In Temple Legal Protection Ltd v QBE Insurance (Europe) Ltd [2009] EWCA Civ 453, Temple Legal Protection (Temple) appealed against a first instance decision dismissing its appeal against an arbitration award, which stated that Temple had no entitlement to conduct the run-off of business of QBE Insurance (Europe) (QBE) after termination of its binder by QBE.

The parties entered into an underwriting agency agreement (a "binder"), under which Temple was to write certain business on behalf of QBE and issue insurance certificates to policyholders. The binder provided that on termination "unless otherwise agreed by QBE, Temple shall remain liable to perform its obligations in accordance with the terms and conditions of [the binder] in respect of all insurances bound to termination until every such insurance has expired or has otherwise been terminated". In arbitration proceedings following termination of the binder, it was argued by Temple that according to the wording of the binder and related contracts, it had a right to manage the run-off. Temple argued that it was a party to the insurance certificates and that there was an implied undertaking in the certificates that QBE would not revoke Temple's authority to manage insurance on its behalf.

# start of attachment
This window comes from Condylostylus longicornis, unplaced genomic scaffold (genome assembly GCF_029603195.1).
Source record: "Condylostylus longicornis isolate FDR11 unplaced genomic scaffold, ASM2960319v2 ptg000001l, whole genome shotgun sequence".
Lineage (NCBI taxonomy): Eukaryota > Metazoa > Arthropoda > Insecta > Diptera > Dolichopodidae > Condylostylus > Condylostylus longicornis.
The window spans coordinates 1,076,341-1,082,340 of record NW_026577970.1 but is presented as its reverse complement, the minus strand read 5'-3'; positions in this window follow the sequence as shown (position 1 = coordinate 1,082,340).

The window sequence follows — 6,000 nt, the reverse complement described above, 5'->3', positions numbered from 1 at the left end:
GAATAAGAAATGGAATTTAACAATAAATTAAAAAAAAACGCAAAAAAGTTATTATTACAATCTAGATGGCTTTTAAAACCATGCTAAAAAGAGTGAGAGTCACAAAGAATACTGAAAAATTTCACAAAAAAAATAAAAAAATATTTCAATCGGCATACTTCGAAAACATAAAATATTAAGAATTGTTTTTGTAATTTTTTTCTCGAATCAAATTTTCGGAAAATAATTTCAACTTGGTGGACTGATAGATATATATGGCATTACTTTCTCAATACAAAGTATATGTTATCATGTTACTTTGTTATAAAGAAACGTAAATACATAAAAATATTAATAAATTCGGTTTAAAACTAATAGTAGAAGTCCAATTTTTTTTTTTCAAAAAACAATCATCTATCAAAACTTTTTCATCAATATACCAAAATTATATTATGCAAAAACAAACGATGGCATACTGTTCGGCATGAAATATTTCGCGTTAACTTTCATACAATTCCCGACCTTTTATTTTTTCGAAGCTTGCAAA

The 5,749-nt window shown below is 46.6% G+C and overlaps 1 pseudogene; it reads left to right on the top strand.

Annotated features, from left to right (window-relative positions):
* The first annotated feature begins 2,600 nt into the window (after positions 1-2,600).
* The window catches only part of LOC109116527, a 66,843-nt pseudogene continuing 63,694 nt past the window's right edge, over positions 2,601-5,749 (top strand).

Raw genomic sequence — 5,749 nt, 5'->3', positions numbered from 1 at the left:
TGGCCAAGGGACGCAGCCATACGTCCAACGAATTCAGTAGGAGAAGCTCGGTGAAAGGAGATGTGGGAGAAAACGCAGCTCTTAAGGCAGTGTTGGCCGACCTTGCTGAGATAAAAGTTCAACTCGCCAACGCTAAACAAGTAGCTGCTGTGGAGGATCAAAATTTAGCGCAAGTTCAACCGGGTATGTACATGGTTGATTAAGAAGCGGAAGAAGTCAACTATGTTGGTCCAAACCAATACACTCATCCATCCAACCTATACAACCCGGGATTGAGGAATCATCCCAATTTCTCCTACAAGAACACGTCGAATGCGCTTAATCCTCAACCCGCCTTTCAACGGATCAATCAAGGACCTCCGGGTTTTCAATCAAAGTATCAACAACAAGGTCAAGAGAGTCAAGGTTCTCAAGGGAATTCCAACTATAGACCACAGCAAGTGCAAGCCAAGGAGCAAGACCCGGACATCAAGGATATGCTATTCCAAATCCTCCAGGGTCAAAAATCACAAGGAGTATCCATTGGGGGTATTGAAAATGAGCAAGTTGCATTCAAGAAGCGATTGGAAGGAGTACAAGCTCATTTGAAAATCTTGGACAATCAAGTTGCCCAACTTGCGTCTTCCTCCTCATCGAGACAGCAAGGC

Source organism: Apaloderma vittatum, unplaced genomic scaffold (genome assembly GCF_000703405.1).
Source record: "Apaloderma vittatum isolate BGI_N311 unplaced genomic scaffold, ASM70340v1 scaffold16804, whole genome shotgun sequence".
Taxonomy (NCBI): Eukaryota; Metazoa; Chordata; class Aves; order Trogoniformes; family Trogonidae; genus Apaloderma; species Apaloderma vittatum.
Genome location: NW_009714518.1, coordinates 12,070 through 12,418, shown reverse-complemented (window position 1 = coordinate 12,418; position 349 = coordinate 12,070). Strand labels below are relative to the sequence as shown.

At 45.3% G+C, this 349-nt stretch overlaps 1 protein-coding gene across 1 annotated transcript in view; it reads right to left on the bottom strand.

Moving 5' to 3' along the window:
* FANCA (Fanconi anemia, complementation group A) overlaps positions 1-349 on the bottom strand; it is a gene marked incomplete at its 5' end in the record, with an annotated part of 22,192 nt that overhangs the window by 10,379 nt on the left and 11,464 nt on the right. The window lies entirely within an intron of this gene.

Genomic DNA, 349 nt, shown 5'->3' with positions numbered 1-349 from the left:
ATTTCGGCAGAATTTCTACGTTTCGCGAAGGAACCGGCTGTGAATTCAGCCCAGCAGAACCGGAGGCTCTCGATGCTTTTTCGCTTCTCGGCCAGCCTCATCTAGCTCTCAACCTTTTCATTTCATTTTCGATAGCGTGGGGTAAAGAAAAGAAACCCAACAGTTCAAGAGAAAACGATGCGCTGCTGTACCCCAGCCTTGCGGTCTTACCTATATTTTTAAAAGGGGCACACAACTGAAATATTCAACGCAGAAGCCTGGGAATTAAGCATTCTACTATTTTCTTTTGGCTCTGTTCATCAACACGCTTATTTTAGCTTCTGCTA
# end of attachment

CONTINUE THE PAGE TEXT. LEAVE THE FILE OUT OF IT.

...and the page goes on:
The Court of Appeal upheld the decision of the court below. The Court held that Temple was not a party to any contract of insurance: the binder did not envisage Temple being a party and it was clear from the certificate that the insurer was QBE. The binder provided that Temple's obligations continued after termination unless QBE chose not to require it to perform them, so that Temple had no right to manage the run-off if QBE did not want it to. The Court held that it would be unusual and uncommercial "for any principal who had employed an agent to manage some aspect of his business to be obliged to allow that agent to continue to act on his behalf once the necessary degree of trust and confidence had been lost". At the very least, clear language would be required to bring about such a result, which was not present in this case.